Quick Peek at What is Ahead During the 2017 Legislative Session

Contributed by: Gil Riddell | AOC Policy Director
October 12, 2016
To no one’s surprise, October and early November will be a quiet time at the Capitol. It’s called the General Election.
But the AOC policy team has stayed in contact with legislative leadership and interim activities, and have a pretty good idea of what’s coming.
First is the election outcomes for legislative seats. County governing body members have helped the team inform legislative candidates of the existence of county government and the varied roles it plays as partners of the Legislature. Counties need a fully informed Legislature to reach sound public policy decisions.
Second is the outcome of ballot measures, which will have a significant impact on resources the 2017 Legislature will have or lack. State agencies are undergoing an exercise of budget cutting in the event there is no significant new income tax revenues to the state. New revenues, as always, precipitate a fight about where and how much of the revenue will go to which public function. There is no doubt that there are multiple critical needs that could well utilize more resources.
There is no secret about the highest profile issues for the 2017 Session, which include:
  • A major transportation package with new resources and an adjustment within the county share of the State Highway Fund to address needs of counties with low populations and high numbers of road miles.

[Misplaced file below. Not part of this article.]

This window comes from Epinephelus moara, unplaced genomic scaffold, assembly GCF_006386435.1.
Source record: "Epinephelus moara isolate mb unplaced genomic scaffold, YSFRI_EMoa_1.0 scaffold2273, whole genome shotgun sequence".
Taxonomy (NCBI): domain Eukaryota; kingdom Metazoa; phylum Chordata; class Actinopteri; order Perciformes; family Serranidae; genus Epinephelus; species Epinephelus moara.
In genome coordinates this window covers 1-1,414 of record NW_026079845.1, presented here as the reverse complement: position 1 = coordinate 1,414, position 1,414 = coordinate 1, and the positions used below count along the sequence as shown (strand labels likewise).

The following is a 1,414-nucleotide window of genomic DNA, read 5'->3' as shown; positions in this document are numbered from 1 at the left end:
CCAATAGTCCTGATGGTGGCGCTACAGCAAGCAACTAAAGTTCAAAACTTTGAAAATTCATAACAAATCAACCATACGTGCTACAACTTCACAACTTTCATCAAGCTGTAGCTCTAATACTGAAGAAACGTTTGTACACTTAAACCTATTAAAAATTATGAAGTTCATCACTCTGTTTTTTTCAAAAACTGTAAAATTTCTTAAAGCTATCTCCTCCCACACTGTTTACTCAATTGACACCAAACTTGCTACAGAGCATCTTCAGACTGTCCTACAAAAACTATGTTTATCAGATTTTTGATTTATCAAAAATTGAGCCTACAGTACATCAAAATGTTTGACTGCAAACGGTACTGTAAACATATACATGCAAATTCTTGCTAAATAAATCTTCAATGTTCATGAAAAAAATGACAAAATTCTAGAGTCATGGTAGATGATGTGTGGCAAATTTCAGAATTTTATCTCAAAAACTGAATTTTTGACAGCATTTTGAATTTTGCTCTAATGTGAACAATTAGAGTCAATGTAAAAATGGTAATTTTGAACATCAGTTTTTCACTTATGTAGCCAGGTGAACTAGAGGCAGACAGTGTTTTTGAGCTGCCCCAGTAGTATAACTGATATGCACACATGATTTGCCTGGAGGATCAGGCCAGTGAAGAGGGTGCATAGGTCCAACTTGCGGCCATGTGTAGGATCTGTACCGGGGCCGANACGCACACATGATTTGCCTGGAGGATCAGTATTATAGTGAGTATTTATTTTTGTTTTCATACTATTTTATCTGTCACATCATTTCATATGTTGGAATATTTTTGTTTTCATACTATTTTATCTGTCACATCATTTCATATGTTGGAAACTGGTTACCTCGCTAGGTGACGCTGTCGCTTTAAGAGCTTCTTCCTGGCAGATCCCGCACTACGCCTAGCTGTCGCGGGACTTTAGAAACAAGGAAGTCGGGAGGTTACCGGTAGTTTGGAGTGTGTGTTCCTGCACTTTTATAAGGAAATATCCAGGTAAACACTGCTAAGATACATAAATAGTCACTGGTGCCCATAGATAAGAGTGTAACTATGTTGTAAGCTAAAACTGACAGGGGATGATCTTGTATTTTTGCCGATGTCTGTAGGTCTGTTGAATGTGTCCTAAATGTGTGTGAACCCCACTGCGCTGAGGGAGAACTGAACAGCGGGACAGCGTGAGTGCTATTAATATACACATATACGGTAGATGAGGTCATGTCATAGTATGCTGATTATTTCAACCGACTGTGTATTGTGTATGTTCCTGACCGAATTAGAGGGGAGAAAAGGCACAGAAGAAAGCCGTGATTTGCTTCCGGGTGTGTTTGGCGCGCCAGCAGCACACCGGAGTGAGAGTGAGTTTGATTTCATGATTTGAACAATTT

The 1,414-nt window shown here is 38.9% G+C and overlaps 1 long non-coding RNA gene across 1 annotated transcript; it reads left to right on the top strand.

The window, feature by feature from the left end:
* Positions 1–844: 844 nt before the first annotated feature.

• Justice Reinvestment of $53 million for initiative grants.
  • New housing of appropriate cost and rents, a multi-part solution.
  • Capacity funds for Regional Solutions.
  • Major continuing investments in water development and field staff.
  • State resiliency initiatives, another multi-part task.
  • Continued legislative commitment to repair and replacement of crumbling county courthouses.
  • Clarity on the questions of non-profit property tax exemptions.
  • Further clean up of marijuana regulatory and revenue-sharing matters.
  • Appropriate and effective treatment of the “370” population of mentally ill.
  • Modernization of the public health system.

Federal issues matter in Oregon because of the extensive land ownership by the federal government. Federal forest management reform, interim funding/safety net, and full funding of Payments-in-Lieu-of-Taxes (PILT) are on the “to do” list for Congress during the lame duck session. AOC is also working closely with NACo on the Federal Emergency Management Agency rulemaking related to national flood insurance and restrictions on development. Parts of the dispute should strike Oregonians as odd, given the state’s ground-breaking and strict land use system. Also on the AOC/NACo plate are the Mental Health Reform Act of 2016, reform of wildfire suppression funding, and Bureau of Land Management’s Planning 2.0 rulemaking.

The AOC Legislative Committee received a visit from Congressman Kurt Schrader on October 10th. The congressman acknowledged the difficulties of working toward viable solutions in a highly dysfunctional Congress, but was not entirely down-beat about possibilities of some successes. He urged continued communication by counties with congressional offices.
2016-12-21T20:10:57+00:00 October 12th, 2016|Categories: AOC Advocacy|Tags: , , , |